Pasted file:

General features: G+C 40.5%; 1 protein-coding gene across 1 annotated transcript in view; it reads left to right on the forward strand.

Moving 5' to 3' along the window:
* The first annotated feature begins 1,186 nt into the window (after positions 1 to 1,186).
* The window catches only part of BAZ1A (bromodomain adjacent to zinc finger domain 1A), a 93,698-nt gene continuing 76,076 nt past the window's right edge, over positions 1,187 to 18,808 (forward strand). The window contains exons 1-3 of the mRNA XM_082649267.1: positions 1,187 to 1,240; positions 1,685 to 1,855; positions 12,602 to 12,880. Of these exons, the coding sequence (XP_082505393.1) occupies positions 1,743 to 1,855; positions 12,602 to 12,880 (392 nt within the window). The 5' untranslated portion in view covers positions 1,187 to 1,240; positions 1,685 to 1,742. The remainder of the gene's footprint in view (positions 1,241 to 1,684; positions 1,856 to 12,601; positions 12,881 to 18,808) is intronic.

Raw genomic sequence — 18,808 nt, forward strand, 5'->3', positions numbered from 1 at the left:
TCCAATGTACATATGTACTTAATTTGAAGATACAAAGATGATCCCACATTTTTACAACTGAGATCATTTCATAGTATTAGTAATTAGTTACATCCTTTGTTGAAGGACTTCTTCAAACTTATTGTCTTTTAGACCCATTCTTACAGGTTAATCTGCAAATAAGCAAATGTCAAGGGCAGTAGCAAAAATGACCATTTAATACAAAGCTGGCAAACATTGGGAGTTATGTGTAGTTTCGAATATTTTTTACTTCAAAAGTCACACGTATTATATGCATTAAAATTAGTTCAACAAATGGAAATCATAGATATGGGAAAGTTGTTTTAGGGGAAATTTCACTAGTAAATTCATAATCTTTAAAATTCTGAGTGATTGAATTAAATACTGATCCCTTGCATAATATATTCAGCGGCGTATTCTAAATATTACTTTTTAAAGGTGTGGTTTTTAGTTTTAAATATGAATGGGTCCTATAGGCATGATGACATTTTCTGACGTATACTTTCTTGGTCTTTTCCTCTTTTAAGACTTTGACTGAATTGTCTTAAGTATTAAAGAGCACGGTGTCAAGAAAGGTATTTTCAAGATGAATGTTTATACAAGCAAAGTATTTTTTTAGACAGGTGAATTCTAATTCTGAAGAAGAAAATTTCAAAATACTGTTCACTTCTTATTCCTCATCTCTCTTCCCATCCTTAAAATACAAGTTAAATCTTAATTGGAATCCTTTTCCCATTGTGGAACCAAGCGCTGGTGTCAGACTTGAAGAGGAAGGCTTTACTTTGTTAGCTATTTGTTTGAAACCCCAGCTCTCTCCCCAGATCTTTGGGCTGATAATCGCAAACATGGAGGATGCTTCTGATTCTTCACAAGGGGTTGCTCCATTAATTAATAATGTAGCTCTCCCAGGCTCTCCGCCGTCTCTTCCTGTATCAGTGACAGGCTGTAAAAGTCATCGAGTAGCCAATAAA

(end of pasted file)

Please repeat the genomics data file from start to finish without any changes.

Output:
General features: G+C 40.5%; 1 protein-coding gene across 1 annotated transcript in view; it reads left to right on the forward strand.

Moving 5' to 3' along the window:
* The first annotated feature begins 1,186 nt into the window (after positions 1 to 1,186).
* The window catches only part of BAZ1A (bromodomain adjacent to zinc finger domain 1A), a 93,698-nt gene continuing 76,076 nt past the window's right edge, over positions 1,187 to 18,808 (forward strand). The window contains exons 1-3 of the mRNA XM_082649267.1: positions 1,187 to 1,240; positions 1,685 to 1,855; positions 12,602 to 12,880. Of these exons, the coding sequence (XP_082505393.1) occupies positions 1,743 to 1,855; positions 12,602 to 12,880 (392 nt within the window). The 5' untranslated portion in view covers positions 1,187 to 1,240; positions 1,685 to 1,742. The remainder of the gene's footprint in view (positions 1,241 to 1,684; positions 1,856 to 12,601; positions 12,881 to 18,808) is intronic.

Raw genomic sequence — 18,808 nt, forward strand, 5'->3', positions numbered from 1 at the left:
TCCAATGTACATATGTACTTAATTTGAAGATACAAAGATGATCCCACATTTTTACAACTGAGATCATTTCATAGTATTAGTAATTAGTTACATCCTTTGTTGAAGGACTTCTTCAAACTTATTGTCTTTTAGACCCATTCTTACAGGTTAATCTGCAAATAAGCAAATGTCAAGGGCAGTAGCAAAAATGACCATTTAATACAAAGCTGGCAAACATTGGGAGTTATGTGTAGTTTCGAATATTTTTTACTTCAAAAGTCACACGTATTATATGCATTAAAATTAGTTCAACAAATGGAAATCATAGATATGGGAAAGTTGTTTTAGGGGAAATTTCACTAGTAAATTCATAATCTTTAAAATTCTGAGTGATTGAATTAAATACTGATCCCTTGCATAATATATTCAGCGGCGTATTCTAAATATTACTTTTTAAAGGTGTGGTTTTTAGTTTTAAATATGAATGGGTCCTATAGGCATGATGACATTTTCTGACGTATACTTTCTTGGTCTTTTCCTCTTTTAAGACTTTGACTGAATTGTCTTAAGTATTAAAGAGCACGGTGTCAAGAAAGGTATTTTCAAGATGAATGTTTATACAAGCAAAGTATTTTTTTAGACAGGTGAATTCTAATTCTGAAGAAGAAAATTTCAAAATACTGTTCACTTCTTATTCCTCATCTCTCTTCCCATCCTTAAAATACAAGTTAAATCTTAATTGGAATCCTTTTCCCATTGTGGAACCAAGCGCTGGTGTCAGACTTGAAGAGGAAGGCTTTACTTTGTTAGCTATTTGTTTGAAACCCCAGCTCTCTCCCCAGATCTTTGGGCTGATAATCGCAAACATGGAGGATGCTTCTGATTCTTCACAAGGGGTTGCTCCATTAATTAATAATGTAGCTCTCCCAGGCTCTCCGCCGTCTCTTCCTGTATCAGTGACAGGCTGTAAAAGTCATCGAGTAGCCAATAAA